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JobKeeper help for charities, not casuals

JobKeeper help for charities, not casuals

Charities will find it much easier to access the JobKeeper wage subsidy program but casual workers won't be so lucky.

Federal Industrial Relations Minister Christian Porter is under pressure from unions and Labor to extend the $130 billion program to more casual workers.

But he is digging in to ensure the payment is only available to workers with a 12-month link to a single employer.

"The fundamental principle is not going to change," Mr Porter told ABC radio on Monday.

The Australian Council of Trade Unions has suggested casuals should get the payments if they had a reasonable expectation of ongoing work, were it not for the virus.

"I just don't see that as a workable definition," Mr Porter said.

Meanwhile, Treasurer Josh Frydenberg says not-for-profit charities can now apply for the benefit if they've suffered a 15 per cent hit to revenue because of the pandemic.

The scheme, where workers get a fortnightly pay of $1500 per person through their employers, is set to be approved in parliament on Wednesday.

To be eligible, a for-profit company's turnover must have fallen by at least 30 per cent.

Businesses with annual turnovers of more than $1 billion must have suffered a 50 per cent or more fall in revenue.

Nationals backbencher Barnaby Joyce has warned the government against throwing open the cheque book too wide.

"After this is over, with half $1 trillion worth of debt, there is debt on top, it has to be paid back and financed," he told Seven's Sunrise program.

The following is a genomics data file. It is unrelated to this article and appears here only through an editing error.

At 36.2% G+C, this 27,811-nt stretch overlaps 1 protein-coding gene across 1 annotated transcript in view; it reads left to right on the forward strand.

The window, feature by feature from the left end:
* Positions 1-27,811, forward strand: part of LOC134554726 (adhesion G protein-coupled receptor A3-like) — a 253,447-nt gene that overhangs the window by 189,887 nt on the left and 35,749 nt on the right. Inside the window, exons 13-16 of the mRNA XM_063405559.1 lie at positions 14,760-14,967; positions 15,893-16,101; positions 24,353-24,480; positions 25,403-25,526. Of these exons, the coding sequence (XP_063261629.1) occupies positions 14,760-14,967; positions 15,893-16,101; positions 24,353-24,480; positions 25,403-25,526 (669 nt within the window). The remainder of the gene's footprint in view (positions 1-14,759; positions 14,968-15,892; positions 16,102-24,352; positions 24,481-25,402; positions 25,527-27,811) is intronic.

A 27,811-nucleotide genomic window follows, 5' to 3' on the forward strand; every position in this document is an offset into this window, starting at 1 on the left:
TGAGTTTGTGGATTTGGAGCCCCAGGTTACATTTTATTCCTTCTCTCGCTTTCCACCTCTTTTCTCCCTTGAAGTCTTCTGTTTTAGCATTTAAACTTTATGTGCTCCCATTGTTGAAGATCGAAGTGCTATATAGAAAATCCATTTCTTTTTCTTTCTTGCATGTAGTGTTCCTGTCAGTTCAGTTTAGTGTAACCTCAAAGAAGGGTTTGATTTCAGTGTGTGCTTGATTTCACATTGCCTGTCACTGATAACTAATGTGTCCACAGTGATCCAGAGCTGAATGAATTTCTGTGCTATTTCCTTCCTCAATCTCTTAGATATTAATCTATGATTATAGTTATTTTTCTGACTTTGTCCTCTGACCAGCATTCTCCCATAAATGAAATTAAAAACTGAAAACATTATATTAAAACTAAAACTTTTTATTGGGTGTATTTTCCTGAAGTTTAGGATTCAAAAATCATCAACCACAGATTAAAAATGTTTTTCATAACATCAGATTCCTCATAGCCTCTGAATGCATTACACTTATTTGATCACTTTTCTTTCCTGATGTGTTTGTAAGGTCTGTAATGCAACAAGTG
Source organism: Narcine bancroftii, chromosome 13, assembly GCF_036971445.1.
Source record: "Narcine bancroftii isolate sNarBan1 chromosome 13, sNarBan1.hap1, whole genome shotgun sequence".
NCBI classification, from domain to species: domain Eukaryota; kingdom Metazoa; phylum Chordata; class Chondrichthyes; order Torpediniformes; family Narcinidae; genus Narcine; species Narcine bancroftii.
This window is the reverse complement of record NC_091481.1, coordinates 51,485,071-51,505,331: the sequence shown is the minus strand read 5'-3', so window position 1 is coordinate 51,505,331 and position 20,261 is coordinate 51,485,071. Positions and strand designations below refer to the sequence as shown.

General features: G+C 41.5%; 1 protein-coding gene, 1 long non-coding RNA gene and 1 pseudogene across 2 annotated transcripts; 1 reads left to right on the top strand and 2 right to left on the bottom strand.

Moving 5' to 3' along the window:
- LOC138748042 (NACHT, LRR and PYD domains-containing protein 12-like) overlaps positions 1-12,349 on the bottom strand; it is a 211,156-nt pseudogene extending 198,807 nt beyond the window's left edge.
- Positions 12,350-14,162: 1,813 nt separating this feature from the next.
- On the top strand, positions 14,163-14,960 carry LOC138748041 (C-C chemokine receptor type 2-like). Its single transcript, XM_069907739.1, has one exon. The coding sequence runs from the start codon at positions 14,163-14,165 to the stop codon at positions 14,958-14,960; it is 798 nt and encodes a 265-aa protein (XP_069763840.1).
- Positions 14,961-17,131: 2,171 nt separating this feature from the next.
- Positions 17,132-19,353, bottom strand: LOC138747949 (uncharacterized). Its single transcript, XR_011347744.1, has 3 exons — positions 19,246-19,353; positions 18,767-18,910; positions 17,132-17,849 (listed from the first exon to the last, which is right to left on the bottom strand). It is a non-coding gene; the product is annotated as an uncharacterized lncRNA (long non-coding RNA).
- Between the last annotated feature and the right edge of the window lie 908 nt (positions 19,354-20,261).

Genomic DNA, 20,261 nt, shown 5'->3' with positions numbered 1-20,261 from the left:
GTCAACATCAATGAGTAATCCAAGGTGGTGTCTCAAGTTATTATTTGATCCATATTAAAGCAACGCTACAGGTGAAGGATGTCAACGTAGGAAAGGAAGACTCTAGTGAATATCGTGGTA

"You have to be diligent, you can't just fulfil every requirement. The nation will put itself in a very bad position if it does that."

COVID-19 has now claimed the lives of 37 Australians, after two more deaths in NSW.

But a number of states have reported lower numbers of new infections.

Australia's Chief Medical Officer Brendan Murphy is urging the public to continue practising safe social distancing given the concern about cases without a known source.

There are more than 5700 cases confirmed cases across the country and the transmission source is unknown for about 10 per cent of them.

"I may sound like a broken record at times but community transmission is what worries me most of all," Professor Murphy said.

"Those are the reasons we have brought in the social distancing measures and all of those measures to stop the spread."

Professor Murphy is also pleading with Australians to forgo their usual Easter festivities next weekend and remain isolated from extended family.

Meanwhile, Home Affairs Minister Peter Dutton has warned Australians against using dodgy, imported home COVID-19 test kits, saying they pose a risk to public health.

A number of the kits, from China and Hong Kong, have been intercepted by Australian Border Force officers in the past few weeks.